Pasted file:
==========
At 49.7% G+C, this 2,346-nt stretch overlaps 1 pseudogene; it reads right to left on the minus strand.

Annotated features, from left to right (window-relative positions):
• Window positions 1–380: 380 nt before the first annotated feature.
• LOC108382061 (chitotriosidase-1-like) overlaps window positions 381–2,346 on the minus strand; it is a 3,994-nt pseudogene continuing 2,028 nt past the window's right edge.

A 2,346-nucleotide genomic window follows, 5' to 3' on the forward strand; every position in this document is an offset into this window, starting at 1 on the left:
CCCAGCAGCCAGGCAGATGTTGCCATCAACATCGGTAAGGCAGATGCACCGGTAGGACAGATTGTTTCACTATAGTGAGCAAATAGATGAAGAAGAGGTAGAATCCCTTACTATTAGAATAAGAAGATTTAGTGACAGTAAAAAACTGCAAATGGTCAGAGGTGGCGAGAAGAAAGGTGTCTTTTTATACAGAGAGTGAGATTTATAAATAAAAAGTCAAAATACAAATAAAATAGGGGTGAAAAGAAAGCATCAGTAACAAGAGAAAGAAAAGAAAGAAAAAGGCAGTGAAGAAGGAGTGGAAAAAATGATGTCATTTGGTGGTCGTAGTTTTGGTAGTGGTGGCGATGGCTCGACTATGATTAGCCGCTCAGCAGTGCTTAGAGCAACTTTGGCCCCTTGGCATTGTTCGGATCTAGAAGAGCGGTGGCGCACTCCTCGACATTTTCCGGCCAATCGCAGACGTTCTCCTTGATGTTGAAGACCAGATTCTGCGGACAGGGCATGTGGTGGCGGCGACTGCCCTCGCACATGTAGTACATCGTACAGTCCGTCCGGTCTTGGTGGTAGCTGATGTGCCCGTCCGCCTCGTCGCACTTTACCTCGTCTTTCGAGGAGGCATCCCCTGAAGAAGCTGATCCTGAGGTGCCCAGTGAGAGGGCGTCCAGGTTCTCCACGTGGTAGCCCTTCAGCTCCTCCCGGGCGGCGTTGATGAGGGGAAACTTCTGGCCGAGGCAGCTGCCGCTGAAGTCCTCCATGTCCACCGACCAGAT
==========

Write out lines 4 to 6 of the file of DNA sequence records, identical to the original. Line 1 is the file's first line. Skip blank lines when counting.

• LOC108382061 (chitotriosidase-1-like) overlaps window positions 381–2,346 on the minus strand; it is a 3,994-nt pseudogene continuing 2,028 nt past the window's right edge.

A 2,346-nucleotide genomic window follows, 5' to 3' on the forward strand; every position in this document is an offset into this window, starting at 1 on the left:
CCCAGCAGCCAGGCAGATGTTGCCATCAACATCGGTAAGGCAGATGCACCGGTAGGACAGATTGTTTCACTATAGTGAGCAAATAGATGAAGAAGAGGTAGAATCCCTTACTATTAGAATAAGAAGATTTAGTGACAGTAAAAAACTGCAAATGGTCAGAGGTGGCGAGAAGAAAGGTGTCTTTTTATACAGAGAGTGAGATTTATAAATAAAAAGTCAAAATACAAATAAAATAGGGGTGAAAAGAAAGCATCAGTAACAAGAGAAAGAAAAGAAAGAAAAAGGCAGTGAAGAAGGAGTGGAAAAAATGATGTCATTTGGTGGTCGTAGTTTTGGTAGTGGTGGCGATGGCTCGACTATGATTAGCCGCTCAGCAGTGCTTAGAGCAACTTTGGCCCCTTGGCATTGTTCGGATCTAGAAGAGCGGTGGCGCACTCCTCGACATTTTCCGGCCAATCGCAGACGTTCTCCTTGATGTTGAAGACCAGATTCTGCGGACAGGGCATGTGGTGGCGGCGACTGCCCTCGCACATGTAGTACATCGTACAGTCCGTCCGGTCTTGGTGGTAGCTGATGTGCCCGTCCGCCTCGTCGCACTTTACCTCGTCTTTCGAGGAGGCATCCCCTGAAGAAGCTGATCCTGAGGTGCCCAGTGAGAGGGCGTCCAGGTTCTCCACGTGGTAGCCCTTCAGCTCCTCCCGGGCGGCGTTGATGAGGGGAAACTTCTGGCCGAGGCAGCTGCCGCTGAAGTCCTCCATGTCCACCGACCAGAT